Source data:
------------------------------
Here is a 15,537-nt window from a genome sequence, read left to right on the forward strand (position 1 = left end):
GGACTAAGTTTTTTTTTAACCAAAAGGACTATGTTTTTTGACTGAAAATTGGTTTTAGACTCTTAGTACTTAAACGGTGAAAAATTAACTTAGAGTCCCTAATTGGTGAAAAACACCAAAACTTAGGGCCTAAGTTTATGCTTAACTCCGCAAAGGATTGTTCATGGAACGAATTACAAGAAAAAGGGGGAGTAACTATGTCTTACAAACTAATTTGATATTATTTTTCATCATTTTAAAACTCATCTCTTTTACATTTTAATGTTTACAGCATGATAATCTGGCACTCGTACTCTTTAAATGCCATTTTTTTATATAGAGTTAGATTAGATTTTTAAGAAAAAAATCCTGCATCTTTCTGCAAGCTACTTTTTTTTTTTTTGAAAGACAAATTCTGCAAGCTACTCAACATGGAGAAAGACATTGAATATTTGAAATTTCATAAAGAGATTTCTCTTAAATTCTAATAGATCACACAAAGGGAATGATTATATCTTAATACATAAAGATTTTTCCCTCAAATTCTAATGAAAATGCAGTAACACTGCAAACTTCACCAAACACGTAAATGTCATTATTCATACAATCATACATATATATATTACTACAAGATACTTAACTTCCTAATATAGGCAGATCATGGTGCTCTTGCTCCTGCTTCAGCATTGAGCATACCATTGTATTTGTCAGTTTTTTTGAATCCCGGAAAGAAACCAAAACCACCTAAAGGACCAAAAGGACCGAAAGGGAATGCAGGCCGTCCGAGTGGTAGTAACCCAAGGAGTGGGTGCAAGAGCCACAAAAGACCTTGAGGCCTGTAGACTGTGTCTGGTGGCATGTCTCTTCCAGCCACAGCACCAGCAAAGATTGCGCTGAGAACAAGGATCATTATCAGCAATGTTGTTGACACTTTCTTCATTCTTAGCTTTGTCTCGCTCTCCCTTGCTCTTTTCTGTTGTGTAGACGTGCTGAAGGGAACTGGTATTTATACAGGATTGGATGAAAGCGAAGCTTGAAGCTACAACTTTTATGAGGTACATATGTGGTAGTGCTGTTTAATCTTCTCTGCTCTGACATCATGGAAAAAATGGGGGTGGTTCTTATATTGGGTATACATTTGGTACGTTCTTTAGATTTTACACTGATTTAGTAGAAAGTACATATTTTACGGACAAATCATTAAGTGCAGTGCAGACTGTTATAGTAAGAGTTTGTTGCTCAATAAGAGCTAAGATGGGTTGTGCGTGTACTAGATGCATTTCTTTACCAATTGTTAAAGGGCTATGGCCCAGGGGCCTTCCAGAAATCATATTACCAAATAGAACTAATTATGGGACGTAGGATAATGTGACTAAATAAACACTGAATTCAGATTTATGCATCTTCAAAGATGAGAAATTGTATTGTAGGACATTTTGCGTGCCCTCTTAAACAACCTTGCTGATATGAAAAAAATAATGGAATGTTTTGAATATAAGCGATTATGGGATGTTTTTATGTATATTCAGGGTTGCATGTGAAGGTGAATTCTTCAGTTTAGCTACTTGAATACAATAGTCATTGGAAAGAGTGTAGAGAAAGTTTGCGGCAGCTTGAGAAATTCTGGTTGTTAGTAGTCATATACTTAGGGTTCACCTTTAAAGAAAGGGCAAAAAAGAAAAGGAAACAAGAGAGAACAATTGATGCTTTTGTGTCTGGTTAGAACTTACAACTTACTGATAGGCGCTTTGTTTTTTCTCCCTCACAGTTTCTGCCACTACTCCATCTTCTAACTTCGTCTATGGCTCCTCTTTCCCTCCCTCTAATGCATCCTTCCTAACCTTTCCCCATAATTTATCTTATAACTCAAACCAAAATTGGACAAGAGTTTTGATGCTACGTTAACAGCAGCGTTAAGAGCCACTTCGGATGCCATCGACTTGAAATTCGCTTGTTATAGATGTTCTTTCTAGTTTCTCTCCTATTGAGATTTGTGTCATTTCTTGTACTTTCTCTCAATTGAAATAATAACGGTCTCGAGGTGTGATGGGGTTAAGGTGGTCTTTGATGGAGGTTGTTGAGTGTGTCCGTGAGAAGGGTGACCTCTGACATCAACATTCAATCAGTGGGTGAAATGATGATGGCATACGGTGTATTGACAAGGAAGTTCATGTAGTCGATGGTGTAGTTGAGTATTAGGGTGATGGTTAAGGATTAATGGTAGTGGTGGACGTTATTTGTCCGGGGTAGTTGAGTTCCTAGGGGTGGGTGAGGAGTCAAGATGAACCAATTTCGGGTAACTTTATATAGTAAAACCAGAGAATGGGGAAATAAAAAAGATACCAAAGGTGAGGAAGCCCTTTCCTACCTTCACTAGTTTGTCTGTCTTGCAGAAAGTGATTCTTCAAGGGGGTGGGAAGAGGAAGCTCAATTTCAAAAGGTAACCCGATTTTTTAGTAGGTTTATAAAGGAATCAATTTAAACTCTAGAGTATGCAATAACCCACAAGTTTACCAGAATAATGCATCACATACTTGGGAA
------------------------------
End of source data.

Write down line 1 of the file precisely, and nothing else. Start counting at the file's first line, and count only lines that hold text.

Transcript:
Here is a 15,537-nt window from a genome sequence, read left to right on the forward strand (position 1 = left end):